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One Ampatuan dead is no resolution

HONG KONG (Mabuhay) : The man suspected of being one of the leading masterminds behind the slaughter of 58 people in Maguindanao on 23 November 2009, Andal Ampatuan Sr., has died in a Manila hospital on the evening of July 17 after failing to recover from a heart attack.

Rappler.com confirmed news of his death and his lawyer, Salvador Panelo, told Agence France Presse that the former governor of Maguindanao had been informed that he only had three to six months to live.

The senior Ampatuan is accused, along with his son, Andal (Unsay) Ampatuan, of being the principal ringleader in the organisation of the massacre of a caravan travelling to register the name of Esmael Mangudadatu as a candidate for governor of the province in the upcoming election.

Well planned and brutal in its execution, with women raped, people shot in the genitals and some apparently disfigured with a chainsaw, it is remembered as the most brutal massacre of modern Philippine history and the biggest slaughter of media personnel anywhere in the world. Thirty-eight journalists died.

The legacy of the massacre is no less horrific, with families deprived of breadwinners and witnesses living in fear of their lives, as several suspects in the massacre are out on bail and, the long, drawn out legal proceedings against the accused has already seen witness liquated and fear spread to make others reluctant to come forward.

Mangudadatu, who is currently the governor of Maguindanao, was quoted by Rappler.com as saying, “Allah will be responsible for him and for those he has killed. (Ampatuan) will definitely be answerable to God for his sins.”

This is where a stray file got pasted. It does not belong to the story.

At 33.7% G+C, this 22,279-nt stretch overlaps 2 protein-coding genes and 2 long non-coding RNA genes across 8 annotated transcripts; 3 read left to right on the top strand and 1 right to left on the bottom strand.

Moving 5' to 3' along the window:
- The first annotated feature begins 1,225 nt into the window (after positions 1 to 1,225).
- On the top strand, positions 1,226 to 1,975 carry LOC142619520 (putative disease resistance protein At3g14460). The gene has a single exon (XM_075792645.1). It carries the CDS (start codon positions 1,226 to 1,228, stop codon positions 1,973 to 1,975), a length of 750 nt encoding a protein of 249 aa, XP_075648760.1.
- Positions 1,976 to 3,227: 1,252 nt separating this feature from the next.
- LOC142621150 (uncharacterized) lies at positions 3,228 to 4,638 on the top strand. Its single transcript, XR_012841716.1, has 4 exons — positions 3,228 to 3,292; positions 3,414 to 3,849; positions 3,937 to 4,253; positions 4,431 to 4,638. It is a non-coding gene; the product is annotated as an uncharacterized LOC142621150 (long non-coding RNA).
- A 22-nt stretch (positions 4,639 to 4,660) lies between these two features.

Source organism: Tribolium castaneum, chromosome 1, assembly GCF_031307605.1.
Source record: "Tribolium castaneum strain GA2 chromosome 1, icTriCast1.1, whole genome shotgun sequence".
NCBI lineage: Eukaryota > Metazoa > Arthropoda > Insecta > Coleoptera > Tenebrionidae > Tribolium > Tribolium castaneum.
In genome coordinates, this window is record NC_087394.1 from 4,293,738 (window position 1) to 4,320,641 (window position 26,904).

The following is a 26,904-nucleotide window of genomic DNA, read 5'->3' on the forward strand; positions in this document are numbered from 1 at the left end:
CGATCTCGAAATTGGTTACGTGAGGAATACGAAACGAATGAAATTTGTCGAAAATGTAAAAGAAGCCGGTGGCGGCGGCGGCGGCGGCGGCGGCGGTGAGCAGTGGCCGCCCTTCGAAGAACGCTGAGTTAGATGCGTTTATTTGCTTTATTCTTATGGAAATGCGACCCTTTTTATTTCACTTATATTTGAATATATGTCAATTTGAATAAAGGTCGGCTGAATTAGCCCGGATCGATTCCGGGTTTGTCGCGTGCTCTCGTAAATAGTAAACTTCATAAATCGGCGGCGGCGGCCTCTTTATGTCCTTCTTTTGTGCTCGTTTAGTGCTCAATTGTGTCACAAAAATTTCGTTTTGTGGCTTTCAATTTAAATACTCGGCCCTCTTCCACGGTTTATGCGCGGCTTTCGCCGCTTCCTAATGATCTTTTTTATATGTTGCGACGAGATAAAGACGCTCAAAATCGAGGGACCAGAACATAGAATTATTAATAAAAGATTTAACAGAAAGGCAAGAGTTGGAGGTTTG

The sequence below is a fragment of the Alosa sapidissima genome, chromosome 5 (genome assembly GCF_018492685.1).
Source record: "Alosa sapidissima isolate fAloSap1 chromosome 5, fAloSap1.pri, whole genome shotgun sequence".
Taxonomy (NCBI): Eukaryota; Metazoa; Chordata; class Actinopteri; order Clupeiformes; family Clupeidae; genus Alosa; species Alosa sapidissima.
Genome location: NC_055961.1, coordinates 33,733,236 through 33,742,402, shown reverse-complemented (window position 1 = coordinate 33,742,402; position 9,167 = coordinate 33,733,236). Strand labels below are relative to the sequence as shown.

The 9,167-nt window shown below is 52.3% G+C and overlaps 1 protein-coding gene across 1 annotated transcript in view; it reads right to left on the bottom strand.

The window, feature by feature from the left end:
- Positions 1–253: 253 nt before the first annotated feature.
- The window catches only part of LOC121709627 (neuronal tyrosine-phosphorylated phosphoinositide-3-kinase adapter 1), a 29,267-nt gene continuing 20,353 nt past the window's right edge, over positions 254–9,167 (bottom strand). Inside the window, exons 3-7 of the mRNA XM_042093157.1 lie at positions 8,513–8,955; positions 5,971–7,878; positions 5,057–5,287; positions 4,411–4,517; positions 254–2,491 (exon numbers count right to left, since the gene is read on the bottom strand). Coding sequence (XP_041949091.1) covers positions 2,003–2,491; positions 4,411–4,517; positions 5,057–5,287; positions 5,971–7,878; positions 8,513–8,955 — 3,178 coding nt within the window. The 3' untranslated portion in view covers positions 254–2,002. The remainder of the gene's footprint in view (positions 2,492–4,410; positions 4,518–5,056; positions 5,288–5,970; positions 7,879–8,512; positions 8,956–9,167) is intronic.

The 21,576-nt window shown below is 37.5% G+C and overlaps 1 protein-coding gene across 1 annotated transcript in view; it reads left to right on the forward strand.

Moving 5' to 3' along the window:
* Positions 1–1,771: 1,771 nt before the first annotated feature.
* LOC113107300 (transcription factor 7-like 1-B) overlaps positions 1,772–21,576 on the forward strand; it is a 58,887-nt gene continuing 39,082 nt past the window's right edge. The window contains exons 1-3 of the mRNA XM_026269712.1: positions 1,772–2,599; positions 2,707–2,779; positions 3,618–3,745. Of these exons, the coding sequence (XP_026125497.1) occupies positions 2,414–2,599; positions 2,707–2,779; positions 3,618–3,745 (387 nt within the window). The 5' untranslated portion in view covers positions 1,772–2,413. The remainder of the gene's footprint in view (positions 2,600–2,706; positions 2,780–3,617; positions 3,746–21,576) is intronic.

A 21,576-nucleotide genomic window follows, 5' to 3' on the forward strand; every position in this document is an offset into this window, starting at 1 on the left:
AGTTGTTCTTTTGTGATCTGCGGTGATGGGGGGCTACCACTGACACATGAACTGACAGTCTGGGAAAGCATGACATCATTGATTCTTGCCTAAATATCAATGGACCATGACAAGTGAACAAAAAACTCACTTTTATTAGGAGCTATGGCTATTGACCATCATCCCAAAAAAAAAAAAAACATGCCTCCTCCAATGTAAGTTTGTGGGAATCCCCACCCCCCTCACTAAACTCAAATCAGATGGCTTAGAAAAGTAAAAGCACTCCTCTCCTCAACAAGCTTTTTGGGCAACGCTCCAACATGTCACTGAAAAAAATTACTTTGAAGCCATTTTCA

But there is also a strong call to make the seven accused answerable to man as well and, while some said that they are glad he is dead, they also admit that his death does not solve any problems.

Rappler.com quoted Reynafe Momay, the daughter of slain photo-journalist Reynaldo Momay, as saying, “Now that he is dead, I don’t know how to feel. When I say it is mixed emotions, I can’t help but remember how it feels to lose a parent. I know even if (Ampatuan) was that way, he still has family who love him and mourn him.”

Momay, who is now working in the United States of America, added, “But I am still human. At the back of my mind, I hoped he would live longer, just so he would have time to repent from his sins. I wish that he was able to seek forgiveness on his death bed. He should have apologised to his victims. I pity his family who lost him. I am not happy he died.”

The grief suffered by victims of the massacre has not taken away the dysfunctionality in the political and cultural environment that made the massacre possible.

At the time, the archbishop of Cotabato, Orlando Cardinal Quevedo, said that while politicians and non-politicians alike “have quickly blamed others for this shocking tragedy, my sense of history leads me to believe that somehow we all share the blame to a certain extent… as a culture of impunity has, indeed, grown through the years.”

The archbishop then said
categorically that political administrations and officials from all parties from the 1960s through to the present time “have cultivated and exploited to their own advantage a social structure of traditional leadership that was designed to be for the good of the people” (Mabuhay 6 December 2009).

 

‘... my sense of history leads me to believe that somehow we all share the blame to a certain extent… as a culture of impunity has, indeed, grown through
the years’